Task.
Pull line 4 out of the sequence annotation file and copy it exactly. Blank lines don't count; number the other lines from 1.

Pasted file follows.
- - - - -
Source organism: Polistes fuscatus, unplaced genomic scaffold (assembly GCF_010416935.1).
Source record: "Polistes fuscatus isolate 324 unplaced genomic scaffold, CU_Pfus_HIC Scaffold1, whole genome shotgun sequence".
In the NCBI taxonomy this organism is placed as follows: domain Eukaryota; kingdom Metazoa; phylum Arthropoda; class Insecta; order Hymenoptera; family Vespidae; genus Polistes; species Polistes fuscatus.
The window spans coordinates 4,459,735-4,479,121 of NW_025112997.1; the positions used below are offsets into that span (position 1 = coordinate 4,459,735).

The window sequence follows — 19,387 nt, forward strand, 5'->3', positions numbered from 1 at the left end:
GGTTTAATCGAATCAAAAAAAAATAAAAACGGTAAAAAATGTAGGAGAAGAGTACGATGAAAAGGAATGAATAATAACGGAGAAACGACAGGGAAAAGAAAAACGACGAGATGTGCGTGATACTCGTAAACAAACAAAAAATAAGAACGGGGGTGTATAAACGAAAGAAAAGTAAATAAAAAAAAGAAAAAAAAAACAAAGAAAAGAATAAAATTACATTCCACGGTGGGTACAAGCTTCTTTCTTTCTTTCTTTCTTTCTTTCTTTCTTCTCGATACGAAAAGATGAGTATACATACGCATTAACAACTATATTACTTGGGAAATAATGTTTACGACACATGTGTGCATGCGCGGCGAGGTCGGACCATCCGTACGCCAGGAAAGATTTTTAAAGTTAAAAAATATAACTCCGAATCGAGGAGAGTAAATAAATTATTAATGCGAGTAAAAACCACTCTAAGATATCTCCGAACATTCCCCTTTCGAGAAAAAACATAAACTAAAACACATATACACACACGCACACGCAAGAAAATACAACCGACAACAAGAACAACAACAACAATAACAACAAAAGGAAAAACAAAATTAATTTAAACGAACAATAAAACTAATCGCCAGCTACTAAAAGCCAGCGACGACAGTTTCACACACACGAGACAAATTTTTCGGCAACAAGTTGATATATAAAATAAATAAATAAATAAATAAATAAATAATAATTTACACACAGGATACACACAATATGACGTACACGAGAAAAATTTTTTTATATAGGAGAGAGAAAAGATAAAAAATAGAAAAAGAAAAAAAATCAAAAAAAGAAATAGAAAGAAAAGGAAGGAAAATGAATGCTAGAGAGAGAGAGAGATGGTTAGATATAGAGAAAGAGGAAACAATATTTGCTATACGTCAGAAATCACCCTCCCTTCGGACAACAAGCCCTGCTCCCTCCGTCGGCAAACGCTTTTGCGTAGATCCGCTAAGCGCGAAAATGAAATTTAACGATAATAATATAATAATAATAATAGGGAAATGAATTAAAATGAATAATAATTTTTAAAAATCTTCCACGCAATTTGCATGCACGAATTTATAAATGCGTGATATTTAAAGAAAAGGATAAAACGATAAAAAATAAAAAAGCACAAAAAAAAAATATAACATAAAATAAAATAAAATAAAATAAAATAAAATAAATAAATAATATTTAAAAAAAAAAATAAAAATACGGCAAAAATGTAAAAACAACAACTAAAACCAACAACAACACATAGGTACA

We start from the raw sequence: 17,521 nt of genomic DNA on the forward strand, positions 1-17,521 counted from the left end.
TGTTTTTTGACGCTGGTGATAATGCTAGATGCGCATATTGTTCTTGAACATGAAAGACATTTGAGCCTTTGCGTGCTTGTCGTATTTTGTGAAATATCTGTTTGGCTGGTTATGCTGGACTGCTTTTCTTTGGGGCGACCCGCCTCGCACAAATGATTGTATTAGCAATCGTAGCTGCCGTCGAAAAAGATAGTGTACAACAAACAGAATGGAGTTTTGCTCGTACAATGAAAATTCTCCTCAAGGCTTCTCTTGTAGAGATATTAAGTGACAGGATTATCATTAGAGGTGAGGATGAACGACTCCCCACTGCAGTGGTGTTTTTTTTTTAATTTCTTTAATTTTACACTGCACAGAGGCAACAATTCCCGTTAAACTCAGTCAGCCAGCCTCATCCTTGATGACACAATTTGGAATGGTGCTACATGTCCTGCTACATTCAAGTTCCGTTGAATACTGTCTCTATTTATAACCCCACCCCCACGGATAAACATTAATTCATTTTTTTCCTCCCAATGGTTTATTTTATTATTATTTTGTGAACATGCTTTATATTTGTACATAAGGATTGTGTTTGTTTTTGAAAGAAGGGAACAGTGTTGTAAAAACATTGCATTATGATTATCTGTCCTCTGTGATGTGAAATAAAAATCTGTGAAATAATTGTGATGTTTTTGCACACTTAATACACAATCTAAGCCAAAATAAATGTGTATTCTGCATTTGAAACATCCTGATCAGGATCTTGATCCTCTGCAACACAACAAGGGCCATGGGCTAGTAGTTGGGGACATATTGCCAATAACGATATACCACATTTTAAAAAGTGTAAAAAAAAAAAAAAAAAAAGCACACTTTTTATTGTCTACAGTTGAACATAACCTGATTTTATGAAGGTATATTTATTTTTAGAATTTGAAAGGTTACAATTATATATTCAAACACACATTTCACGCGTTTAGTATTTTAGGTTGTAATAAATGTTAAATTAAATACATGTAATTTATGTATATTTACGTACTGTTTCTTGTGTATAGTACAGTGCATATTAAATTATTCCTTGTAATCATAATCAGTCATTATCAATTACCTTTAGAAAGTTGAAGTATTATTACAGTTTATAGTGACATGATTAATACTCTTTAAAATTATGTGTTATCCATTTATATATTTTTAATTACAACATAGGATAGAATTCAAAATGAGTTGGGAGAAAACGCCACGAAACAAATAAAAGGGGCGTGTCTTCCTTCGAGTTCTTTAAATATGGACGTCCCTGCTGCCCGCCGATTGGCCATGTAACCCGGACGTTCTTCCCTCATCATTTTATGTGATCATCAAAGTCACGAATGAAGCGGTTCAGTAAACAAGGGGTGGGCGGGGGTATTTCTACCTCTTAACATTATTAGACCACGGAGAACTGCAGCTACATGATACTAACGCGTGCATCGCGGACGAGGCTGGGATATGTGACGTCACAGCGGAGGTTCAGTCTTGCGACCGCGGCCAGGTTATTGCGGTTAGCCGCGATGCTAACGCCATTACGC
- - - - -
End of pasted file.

The window spans coordinates 4,459,735-4,479,121 of NW_025112997.1; the positions used below are offsets into that span (position 1 = coordinate 4,459,735).